I rented Molly's Game tonight. I was apprehensive. True, the script written by Aaron Sorkin (one of the best) was nominated for an Oscar this past year. Still, I had read reviews of the movie that were all over the map. I say that in the sense that everyone pretty much liked it but described it in different terms. When I watched it, the movie really ddin't fit anything I had read and I fail to understand why because this is a really well-made movie.
Yes, Molly Bloom (Jessica Chastain) narrates a lot of the story. But she does so in a way where the dialogue doesn't seem like narration. It proves a clever writing technique and is very effective in describing the life of a world-class skier - whose brother was ranked number one - injured in an Olympic trial and who later found herself running poker games with millions changing hands on a nightly basis. I won't spoil the ending but safe to say she ran afoul of the feds. The movie is based on the book on how she ended up in a court room. By the way, I want to read the book now.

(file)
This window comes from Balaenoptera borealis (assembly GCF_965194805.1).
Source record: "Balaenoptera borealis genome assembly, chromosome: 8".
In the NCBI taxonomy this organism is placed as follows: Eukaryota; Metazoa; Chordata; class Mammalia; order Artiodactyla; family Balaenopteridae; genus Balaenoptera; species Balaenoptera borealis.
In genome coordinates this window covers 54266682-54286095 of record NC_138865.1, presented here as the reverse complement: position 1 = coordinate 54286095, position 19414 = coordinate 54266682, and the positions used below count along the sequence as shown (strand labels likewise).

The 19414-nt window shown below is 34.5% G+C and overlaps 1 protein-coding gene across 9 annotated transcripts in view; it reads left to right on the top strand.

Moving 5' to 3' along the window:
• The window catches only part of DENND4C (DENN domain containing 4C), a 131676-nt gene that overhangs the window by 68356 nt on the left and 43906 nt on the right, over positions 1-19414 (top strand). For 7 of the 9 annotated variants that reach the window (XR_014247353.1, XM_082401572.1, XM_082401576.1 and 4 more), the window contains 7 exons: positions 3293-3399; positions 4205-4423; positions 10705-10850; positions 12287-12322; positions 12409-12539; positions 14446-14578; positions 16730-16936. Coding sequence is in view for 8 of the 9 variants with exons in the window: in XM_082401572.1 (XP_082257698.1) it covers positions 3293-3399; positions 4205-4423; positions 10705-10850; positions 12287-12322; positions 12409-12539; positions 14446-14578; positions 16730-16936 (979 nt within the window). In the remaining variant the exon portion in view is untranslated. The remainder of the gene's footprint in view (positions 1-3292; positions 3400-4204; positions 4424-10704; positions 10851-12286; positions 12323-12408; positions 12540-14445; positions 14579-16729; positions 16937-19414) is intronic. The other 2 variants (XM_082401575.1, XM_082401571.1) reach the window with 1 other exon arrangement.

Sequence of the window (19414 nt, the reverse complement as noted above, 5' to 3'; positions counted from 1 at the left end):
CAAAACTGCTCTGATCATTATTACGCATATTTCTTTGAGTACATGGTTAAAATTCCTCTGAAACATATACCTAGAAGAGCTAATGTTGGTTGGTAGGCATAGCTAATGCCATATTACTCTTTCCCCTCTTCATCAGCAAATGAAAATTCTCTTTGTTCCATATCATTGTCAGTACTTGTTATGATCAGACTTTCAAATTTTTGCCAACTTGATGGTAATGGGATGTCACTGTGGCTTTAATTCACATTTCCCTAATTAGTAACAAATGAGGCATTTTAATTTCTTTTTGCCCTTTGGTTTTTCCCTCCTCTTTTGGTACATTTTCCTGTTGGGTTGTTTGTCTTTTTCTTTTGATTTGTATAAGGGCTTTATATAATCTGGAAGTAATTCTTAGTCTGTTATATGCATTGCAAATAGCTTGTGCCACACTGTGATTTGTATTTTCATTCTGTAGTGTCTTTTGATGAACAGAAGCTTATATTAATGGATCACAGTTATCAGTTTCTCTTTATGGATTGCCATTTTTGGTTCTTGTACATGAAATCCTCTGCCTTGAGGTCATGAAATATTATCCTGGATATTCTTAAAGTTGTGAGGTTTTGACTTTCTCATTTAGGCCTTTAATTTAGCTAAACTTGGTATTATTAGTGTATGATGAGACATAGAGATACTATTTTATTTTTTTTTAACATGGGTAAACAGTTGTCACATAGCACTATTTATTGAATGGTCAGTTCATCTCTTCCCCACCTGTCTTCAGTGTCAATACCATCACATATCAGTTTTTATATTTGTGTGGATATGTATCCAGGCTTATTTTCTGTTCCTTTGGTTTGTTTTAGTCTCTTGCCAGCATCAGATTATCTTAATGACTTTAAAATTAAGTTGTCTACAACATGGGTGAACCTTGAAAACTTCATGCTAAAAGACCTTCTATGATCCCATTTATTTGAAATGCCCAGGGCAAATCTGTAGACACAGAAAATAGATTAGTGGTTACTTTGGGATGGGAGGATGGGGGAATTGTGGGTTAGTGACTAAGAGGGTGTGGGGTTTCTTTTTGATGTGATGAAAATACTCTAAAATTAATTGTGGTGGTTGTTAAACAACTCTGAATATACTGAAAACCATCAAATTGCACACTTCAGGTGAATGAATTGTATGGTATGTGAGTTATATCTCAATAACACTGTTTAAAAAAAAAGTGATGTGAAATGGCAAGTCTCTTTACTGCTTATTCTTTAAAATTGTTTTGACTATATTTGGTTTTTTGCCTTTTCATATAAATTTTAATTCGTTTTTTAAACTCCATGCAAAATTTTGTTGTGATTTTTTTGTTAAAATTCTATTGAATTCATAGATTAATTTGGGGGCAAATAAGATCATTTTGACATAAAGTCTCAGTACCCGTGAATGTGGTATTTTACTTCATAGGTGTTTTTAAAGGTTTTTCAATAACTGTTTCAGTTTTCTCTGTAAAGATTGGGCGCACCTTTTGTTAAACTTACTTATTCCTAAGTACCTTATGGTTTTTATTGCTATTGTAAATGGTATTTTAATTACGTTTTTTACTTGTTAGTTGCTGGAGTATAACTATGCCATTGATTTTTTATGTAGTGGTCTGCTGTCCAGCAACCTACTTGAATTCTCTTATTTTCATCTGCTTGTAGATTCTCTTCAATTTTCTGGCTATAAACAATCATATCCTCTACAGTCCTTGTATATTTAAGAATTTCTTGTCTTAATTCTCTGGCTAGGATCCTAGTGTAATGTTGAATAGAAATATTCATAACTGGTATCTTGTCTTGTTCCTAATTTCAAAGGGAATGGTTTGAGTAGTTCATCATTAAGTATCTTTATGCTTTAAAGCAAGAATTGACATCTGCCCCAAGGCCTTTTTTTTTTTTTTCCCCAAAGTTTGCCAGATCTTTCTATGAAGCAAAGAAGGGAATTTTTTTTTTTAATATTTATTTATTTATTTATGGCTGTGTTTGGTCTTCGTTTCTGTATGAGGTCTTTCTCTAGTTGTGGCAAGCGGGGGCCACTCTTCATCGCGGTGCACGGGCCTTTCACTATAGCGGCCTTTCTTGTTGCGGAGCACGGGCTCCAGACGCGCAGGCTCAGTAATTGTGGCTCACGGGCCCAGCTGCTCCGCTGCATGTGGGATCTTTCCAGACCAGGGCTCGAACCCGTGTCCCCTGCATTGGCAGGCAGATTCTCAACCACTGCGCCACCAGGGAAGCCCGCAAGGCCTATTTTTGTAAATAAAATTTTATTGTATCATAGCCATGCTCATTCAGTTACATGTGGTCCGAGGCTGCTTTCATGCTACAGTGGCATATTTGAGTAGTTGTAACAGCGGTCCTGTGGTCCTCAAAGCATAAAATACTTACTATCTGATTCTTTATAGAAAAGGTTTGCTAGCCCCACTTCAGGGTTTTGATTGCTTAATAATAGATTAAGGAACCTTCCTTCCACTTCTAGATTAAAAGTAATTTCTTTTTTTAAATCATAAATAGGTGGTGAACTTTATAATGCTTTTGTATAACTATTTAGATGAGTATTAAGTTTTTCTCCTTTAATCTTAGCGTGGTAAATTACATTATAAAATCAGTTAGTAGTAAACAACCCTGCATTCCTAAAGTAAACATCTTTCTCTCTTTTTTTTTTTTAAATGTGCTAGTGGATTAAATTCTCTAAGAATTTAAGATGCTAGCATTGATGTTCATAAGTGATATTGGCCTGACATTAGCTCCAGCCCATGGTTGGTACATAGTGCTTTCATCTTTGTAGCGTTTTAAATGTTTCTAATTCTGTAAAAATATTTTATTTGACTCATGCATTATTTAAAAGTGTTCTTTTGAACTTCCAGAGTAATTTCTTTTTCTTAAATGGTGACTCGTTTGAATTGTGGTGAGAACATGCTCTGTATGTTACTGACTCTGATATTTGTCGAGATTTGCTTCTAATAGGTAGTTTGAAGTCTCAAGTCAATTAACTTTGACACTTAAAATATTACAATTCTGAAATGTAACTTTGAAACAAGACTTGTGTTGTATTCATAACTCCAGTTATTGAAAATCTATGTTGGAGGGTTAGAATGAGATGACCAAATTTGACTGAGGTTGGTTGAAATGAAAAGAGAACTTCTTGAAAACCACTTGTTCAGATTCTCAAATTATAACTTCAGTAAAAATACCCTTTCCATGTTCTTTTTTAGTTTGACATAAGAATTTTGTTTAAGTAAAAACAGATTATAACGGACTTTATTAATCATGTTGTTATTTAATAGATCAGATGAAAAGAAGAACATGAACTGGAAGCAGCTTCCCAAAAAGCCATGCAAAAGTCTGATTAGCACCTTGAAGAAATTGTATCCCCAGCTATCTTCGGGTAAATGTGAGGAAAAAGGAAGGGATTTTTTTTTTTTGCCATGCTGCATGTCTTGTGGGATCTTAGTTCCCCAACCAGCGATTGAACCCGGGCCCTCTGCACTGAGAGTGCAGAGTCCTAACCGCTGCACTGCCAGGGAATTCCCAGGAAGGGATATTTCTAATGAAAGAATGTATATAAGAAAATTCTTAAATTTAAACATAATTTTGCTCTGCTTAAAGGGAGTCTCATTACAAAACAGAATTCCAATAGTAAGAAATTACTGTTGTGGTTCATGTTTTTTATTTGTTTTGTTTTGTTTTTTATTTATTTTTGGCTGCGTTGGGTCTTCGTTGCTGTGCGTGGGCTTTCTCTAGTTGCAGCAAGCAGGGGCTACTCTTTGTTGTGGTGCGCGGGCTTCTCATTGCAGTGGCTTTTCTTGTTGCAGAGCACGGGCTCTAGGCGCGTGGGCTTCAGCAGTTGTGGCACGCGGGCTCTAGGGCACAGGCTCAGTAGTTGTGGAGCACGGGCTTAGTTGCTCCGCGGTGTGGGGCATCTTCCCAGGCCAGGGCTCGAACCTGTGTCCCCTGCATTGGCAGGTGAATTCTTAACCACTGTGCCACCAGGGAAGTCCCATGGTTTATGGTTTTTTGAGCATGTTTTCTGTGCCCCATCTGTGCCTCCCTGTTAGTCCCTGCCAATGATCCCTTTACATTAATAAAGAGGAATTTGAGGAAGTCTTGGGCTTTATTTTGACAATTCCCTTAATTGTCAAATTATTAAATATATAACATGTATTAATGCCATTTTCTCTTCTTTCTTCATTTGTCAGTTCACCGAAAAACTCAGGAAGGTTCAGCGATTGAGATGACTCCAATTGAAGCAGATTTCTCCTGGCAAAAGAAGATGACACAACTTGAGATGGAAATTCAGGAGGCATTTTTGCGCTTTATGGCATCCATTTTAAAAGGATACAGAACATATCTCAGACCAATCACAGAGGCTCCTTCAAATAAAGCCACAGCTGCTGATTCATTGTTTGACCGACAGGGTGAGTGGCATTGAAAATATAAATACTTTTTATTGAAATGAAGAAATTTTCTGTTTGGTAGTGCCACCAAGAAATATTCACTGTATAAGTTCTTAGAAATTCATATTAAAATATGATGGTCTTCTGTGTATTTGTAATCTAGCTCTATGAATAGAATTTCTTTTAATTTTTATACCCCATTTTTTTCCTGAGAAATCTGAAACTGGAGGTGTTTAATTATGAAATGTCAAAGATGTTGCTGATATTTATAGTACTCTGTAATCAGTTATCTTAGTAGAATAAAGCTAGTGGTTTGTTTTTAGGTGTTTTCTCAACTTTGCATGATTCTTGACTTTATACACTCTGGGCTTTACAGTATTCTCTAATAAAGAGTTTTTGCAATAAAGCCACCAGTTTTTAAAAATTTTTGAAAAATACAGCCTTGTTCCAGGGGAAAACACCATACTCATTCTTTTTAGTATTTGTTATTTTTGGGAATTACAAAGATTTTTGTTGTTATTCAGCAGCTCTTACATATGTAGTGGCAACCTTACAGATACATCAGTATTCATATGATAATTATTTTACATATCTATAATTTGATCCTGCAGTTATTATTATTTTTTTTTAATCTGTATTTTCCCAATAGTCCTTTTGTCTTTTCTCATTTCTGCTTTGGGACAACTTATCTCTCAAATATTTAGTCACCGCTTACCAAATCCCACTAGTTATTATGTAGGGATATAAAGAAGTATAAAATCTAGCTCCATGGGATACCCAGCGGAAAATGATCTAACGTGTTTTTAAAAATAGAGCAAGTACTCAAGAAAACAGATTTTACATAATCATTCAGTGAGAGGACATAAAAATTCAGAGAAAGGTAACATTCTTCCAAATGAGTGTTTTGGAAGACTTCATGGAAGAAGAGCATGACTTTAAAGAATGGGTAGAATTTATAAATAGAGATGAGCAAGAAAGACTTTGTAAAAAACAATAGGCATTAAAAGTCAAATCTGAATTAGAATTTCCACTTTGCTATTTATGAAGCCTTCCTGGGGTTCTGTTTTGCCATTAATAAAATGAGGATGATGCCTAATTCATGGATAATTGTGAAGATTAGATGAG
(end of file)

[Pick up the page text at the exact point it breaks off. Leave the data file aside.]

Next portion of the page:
I vaguely remember seeing Molly Bloom as a kid ski. I don't know if it was a clip of when she got injured (a one in a million accident involving a stick) or just a competition. I also remember immediately recognizing her clients even though the movie shields their identity. In the back of my mind, I remember when this scandal broke. I want to say - rightly or wrongly - that it involved Toby McGuire who I believe in the film was 'Player X'. Other big Hollywood stars were involved. I made the connection because I remember Mr. Spiderman being caught up in a poker scandal. He was rumored at one point to have won over 10 million dollars in cash games and to have a cold calculating personality. Definitely matches the character in the movie played by Michael Cera.
This was a powerful movie. It not only shows how private high-stakes poker works among the elite but lent a strong impression of Molly Bloom herself. The movie made it easy to identify with her and especially the struggles she had with her father, portrayed by Kevin Costner in this movie. But make no mistake this movie is all about Bloom herself, backed by a strong performance of Idris Elba as her lawyer.
I was surprised by how much I enjoyed this movie. It was worthy of that Oscar nod. While it runs nearly 2 1/2 hours, it is one of those movies where you don't notice the time. This was a huge case at the time and so you gain a little American history here plus inside exposure to how poker is operated. On my rating scale this gets 4/5. Definitely worth a rental. Just ignore anything you read about this movie and rent it.